How To Be Spooky, Not Offensive, this Halloween.
Written By Maddy Crehan
As All Hallow’s Eve rapidly draws near, it’s time to have a good hard think about our costume choices, because there’s scary and then there’s scary. And by scary, we of course mean sexist or racist.
With each passing year Halloween moves further away from it’s creepy roots, towards becoming a super commercialised American holiday, and an excuse for racist, and all-round offensive outfits. And costume stores are doing nothing to stop this, so it’s up to us to decode what’s the right shade of spooky.
First, lets talk about the enormous difference between male and female costumes. Basically the difference is that female costumes require about a fifth of the material that male ones do and the word ‘sexy’ is added to the name. Eg: Male Police Officer Costume = Sexy Female Cop Costume.
In fact, nearly every career-themed costume for men accurately mimics the actual occupation, whereas the female equivalent presents a highly sexualised ‘spoof’ version, suggesting that they are incapable of, or just shouldn’t, attempt that job. Not to mention that it’s super offensive to the MANY women who actually have these occupations. Having said that, the ‘cop costume’ is one of the few career costumes that is actually offered to both genders at most stores.
Other female ‘career’ costume options include: “Sexy Maid”, “Sexy Nurse”, “Sexy Nun”, “Sexy Gypsy”, “Sexy Cheerleader”, “Sexy Cowgirl”, and the list goes on.
Party City, an Australian costume site, offers a large range of “sexy” costumes for women, including 7 different types of ‘dirty/sultry/bad/babe/sexy/captivating/Rita Dem Rights’ cop. It also includes a ‘Body Shapers’ section to “enhance your bustline, reduce & define your waistline, and comfortably shape and accentuate your back side”. Thanks Party City! You have made an invaluable contribution to the business of telling women how their bodies should look! (BTW: There is no male “sexy” section. Sorry fellas.) This store is not alone, as most costume sites are actively participating in the objectification of women.
These ‘girlified’ costumes are forced upon us from a young age. Australian mum, Lin Kramer recently critiqued Party City for their poor options for young girls, having 16 occupation-themed costumes for boys and only 3 for girls. Of those 3 career costumes for girls, all highly sexualised. She wrote an open letter to the store in which she stated “Your company could EASILY include many, if not all, of the costumes you have in the boys’ section as option in the girls’ as well”.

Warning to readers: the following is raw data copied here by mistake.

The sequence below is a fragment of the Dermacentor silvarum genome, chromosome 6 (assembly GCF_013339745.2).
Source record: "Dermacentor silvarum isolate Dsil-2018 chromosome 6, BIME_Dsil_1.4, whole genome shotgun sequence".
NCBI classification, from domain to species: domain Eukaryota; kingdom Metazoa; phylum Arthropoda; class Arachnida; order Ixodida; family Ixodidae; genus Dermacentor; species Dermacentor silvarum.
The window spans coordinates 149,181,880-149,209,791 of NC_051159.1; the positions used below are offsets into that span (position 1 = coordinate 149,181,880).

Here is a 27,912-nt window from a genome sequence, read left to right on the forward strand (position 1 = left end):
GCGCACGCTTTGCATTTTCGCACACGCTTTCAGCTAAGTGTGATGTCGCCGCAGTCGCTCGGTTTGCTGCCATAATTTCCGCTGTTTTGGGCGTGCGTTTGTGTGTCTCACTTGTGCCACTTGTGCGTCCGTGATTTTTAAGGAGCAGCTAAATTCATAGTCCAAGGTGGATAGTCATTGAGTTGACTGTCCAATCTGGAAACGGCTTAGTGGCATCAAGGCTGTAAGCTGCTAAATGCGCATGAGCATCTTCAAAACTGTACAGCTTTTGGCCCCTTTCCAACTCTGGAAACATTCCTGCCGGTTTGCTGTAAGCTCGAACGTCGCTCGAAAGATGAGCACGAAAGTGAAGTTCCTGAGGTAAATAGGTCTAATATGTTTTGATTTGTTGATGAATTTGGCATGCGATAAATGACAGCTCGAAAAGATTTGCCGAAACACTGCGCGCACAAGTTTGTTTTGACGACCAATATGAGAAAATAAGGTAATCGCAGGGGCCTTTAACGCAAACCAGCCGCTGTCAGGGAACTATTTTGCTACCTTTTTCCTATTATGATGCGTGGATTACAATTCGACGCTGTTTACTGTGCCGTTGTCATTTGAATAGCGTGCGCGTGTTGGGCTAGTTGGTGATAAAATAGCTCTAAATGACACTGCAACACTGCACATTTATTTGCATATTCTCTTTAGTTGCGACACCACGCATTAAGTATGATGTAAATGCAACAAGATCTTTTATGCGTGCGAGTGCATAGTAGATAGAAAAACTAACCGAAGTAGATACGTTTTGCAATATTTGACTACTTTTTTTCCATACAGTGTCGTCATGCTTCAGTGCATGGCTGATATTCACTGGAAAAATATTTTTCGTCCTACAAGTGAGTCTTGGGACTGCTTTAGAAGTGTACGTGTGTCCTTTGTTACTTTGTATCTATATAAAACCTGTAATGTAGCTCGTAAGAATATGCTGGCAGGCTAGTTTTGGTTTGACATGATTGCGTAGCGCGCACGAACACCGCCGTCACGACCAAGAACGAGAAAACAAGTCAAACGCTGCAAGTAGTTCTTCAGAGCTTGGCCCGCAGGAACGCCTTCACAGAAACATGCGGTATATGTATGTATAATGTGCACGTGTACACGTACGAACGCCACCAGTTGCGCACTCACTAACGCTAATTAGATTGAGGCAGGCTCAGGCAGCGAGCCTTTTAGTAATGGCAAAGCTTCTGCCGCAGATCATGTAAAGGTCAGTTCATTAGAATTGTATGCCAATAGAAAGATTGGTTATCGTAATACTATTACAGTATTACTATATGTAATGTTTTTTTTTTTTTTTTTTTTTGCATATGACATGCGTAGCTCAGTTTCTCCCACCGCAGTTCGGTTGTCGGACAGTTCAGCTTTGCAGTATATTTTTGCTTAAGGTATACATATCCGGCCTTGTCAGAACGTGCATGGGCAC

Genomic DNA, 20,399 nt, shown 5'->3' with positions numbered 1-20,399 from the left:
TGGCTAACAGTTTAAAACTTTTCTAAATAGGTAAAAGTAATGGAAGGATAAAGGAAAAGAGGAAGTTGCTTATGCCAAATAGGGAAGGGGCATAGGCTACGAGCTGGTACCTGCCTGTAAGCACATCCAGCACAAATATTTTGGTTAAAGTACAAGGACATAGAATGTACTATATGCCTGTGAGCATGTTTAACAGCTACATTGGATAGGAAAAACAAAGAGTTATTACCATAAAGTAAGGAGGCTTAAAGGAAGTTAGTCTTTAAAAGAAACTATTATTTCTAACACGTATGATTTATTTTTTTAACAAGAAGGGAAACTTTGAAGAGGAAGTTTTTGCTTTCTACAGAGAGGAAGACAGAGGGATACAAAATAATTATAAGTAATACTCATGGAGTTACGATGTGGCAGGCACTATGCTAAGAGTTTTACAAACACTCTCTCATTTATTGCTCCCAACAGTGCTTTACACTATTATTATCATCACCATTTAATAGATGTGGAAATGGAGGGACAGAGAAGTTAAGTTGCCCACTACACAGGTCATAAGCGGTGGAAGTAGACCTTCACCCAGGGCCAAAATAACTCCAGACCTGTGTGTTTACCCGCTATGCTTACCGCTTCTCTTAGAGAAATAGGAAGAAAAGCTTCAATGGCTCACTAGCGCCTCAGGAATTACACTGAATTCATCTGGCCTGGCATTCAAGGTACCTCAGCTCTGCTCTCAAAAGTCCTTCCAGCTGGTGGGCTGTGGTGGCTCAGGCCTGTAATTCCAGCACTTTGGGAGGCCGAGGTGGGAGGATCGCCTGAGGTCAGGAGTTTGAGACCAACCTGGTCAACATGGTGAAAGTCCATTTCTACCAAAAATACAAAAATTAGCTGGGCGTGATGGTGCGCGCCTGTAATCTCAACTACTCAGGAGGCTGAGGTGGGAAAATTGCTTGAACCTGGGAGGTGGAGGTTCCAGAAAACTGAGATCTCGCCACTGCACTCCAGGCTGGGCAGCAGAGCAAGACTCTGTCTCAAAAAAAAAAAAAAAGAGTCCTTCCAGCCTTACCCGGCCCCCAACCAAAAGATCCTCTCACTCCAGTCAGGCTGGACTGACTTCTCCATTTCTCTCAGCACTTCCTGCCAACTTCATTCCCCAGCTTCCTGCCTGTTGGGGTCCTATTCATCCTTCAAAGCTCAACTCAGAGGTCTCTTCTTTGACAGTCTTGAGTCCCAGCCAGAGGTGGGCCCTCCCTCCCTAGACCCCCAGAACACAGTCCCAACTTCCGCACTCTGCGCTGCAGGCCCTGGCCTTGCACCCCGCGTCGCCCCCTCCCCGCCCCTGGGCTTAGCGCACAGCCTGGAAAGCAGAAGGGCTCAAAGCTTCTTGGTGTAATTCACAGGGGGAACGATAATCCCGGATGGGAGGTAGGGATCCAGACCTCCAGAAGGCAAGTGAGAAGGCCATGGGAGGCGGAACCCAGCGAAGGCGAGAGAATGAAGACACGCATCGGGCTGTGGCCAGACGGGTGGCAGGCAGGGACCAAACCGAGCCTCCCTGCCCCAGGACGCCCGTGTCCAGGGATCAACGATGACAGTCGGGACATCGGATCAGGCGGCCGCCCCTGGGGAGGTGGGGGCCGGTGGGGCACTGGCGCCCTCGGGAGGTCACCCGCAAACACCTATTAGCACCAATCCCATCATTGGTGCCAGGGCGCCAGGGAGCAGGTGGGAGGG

Halloween has become a tool for reinforcing gender norms, telling boys and girls how to dress or behave, while emphasising the importance of appearance onto young girls.
As well as offering highly sexualised costumes to young people, many stores exploit the innocence of youth by creating adult costumes based on child-themed characters. This includes costumes like ‘sexy baby’, ‘sexy girl scout’, ‘sexy school girl’, ‘sexy Disney character’, and more. Halloween is supposed to be aimed at kids (hence the trick-or-treating?) but for businesses, it’s about exploiting them.
While we’re on the topic of inappropriate Halloween costumes: lets talk about racism.
Halloween is NOT an excuse to mock or imitate another culture. A classic example of this is the overdone Native American Costume (Sexy Native American, if you’re a woman of course).
By adopting a culture for one day you are ignorantly mocking and belittling the prejudice people of that culture put up with every day. So to avoid endorsing unfair stereotypes steer clear of costumes like: Geisha, Mexican man, Black Face, Day of the Dead, Native American – basically avoid dressing up as a culture that is not your own.
Halloween should be a fun, light-hearted event. But there is nothing fun about enforcing racial or gender stereotypes. The pressure imposed on young girls to focus mainly on their appearance continues right into adulthood. Women are highly sexualised in mainstream media every day, but Halloween seems to magnify this enormously.
There is such immense pressure to dress provocatively on this day, more than any other. And the backlash to this is also that it evokes a lot of slut-shaming, so it is impossible to win in this situation. How you dress is 100% up to you (as long as it’s not racially offensive!). We should not be shaming or pressuring women to dress in a certain way, on any day of the year. If you want to dress as a sexy cop – go for it. But if you want to dress as a realistic police officer – that’s cool too! The important thing is that you should have the option.
If you’re stuck for costume ideas this Halloween why not empower yourself by dressing up as your favourite badass feminist!
Maddy regularly writes for Rosie, and is passionate about music, history, art and gender equality.
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